Hello! I wonder how does the length of timestep affetc the result. In general numeric methods, when we choose a timestep which is small enough, the result will be the same if we continue to decrease timestep.
However, in Lammps, I read the timestep command. Default value of different units has been given in manual. My question is when I use a timestep which is smaller than the default value, my result will change. For example, when I use si units and set the timestep 1ns( the default value is 10ns), the result will change. I got confused about this and Any help will be appreciated.
You already have the answer: the default timestep isn’t small enough. How different are your calculations if you go down to 0.1ns?
Thank you for your reply!
I heard a view from my supervisor that in Lammps we can not choose timestep randomly, we need to take proper length of timestep. He said it is an empirical conclusions.
I just want to make sure that lammps is as same as other numerical methods that when we choose a timestep which is smaller than enough, there is no difference.
It is not entirely empirical, but dependent on the fastest moving particles in the system.
If you know the mass of the particles and their kinetic energy (i.e. temperature) you can estimate what a suitable timestep would be. Ultimately, doubling the mass of a particle is equivalent to dividing the the length of the time step by sqrt(2).
There are lots of publications discussing errors of integrators for MD. I also recall a lengthy discussion in the Allen and Tildesley book on MD simulations on errors due to use of integrator algorithm and long-term stability and errors. I also am aware of active research trying to find Langevin style time integrators that allow to increase the time step significantly.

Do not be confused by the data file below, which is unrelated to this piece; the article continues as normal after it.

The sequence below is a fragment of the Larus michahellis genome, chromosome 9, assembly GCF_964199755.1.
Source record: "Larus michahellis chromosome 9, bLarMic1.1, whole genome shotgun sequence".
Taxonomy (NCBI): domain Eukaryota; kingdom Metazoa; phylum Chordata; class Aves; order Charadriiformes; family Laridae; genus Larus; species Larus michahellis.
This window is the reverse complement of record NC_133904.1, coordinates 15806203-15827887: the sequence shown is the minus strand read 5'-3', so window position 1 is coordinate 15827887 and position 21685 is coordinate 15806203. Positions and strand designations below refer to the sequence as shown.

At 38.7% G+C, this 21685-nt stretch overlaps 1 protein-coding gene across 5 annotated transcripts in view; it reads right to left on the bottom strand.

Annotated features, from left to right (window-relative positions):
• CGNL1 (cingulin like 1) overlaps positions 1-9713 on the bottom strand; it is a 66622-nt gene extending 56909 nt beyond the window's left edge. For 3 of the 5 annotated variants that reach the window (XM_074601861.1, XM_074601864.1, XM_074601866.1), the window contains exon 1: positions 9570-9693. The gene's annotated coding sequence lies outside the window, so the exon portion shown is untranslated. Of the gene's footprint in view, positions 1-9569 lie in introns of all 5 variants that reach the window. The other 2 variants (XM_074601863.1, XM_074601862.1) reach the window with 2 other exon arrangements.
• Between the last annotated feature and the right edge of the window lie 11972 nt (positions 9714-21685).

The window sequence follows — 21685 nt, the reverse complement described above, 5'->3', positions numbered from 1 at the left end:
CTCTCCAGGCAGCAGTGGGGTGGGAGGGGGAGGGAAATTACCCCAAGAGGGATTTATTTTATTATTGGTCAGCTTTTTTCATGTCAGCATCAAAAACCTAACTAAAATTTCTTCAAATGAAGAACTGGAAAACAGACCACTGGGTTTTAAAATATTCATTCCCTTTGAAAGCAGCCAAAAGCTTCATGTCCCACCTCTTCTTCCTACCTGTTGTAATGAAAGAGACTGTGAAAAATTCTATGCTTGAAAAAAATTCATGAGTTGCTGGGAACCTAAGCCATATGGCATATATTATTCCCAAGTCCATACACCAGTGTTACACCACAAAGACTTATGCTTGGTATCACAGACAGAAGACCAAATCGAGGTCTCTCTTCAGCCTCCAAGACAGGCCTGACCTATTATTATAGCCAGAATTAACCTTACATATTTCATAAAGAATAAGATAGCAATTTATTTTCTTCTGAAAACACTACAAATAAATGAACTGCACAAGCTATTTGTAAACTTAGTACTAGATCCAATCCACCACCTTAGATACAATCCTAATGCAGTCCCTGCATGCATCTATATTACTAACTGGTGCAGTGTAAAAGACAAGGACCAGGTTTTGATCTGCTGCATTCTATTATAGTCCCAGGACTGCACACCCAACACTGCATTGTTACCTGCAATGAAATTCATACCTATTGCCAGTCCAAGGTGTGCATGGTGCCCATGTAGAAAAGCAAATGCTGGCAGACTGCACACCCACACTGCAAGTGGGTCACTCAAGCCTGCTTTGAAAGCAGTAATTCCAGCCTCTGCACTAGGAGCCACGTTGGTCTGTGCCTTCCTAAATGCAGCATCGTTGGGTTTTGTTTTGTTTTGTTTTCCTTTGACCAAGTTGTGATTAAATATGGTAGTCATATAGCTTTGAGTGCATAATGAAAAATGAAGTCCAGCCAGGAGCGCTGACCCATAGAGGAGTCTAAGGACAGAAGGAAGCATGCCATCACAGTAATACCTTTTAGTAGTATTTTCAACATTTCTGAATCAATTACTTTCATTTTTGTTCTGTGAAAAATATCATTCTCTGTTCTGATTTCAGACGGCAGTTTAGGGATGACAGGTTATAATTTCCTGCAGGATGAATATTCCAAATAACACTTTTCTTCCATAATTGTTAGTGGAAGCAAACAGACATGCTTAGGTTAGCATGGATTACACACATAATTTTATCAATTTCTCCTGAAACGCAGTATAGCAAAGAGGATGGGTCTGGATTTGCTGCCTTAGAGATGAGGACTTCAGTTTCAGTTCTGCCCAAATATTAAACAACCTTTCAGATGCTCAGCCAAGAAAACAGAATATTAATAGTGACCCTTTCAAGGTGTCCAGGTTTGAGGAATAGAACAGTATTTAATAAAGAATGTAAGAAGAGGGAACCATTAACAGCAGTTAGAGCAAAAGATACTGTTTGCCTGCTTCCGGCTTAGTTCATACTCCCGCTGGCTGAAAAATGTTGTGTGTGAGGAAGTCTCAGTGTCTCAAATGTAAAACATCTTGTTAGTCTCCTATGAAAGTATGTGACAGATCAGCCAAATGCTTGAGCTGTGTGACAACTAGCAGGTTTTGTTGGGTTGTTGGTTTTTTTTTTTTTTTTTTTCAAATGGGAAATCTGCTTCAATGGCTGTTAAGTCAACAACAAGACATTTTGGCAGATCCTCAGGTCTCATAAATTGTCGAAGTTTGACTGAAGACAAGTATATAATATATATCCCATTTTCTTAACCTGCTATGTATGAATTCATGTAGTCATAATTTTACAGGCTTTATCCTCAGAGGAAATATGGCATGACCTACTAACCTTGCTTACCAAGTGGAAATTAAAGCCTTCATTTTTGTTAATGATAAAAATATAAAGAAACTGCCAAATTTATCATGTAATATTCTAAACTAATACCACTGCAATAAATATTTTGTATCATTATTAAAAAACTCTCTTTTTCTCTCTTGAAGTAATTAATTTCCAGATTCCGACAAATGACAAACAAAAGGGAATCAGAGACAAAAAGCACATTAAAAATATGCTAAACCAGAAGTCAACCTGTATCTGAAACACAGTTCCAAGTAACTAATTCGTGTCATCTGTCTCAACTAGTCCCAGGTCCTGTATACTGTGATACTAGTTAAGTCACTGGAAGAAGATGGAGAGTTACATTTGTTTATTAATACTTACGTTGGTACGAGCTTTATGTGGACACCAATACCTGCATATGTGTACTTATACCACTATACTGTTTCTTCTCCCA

While different numerics will quickly lead to exponentially diverging trajectories (MD is chaotic!) they are still sampling the same statistical mechanical ensemble, for as long as they run stable and the errors through discretization are acceptable. The choice of time step is then usually motivated by improving the statistical sampling through collecting more simulated time.
An interesting outcome of the fact that we are using floating point math and thus have numbers with a truncated precision is that shortening the timestep only improves the (short term) accuracy of the time integration up to a point. Beyond, the accumulated error from floating point truncation becomes larger than the error from discretization and thus further shortening the time step does not reduce the error anymore. But that is usually at the point where this is a massive waste of computer effort.
Since computational capability is so much easier to obtain than in the early years of MD simulations (when most of the method was established) the concern about efficiency is less these days and instead worrying about accuracy should prompt people to make more conservative choices and thus run less of a risk to incur unwanted errors from trying to run a simulation “faster”.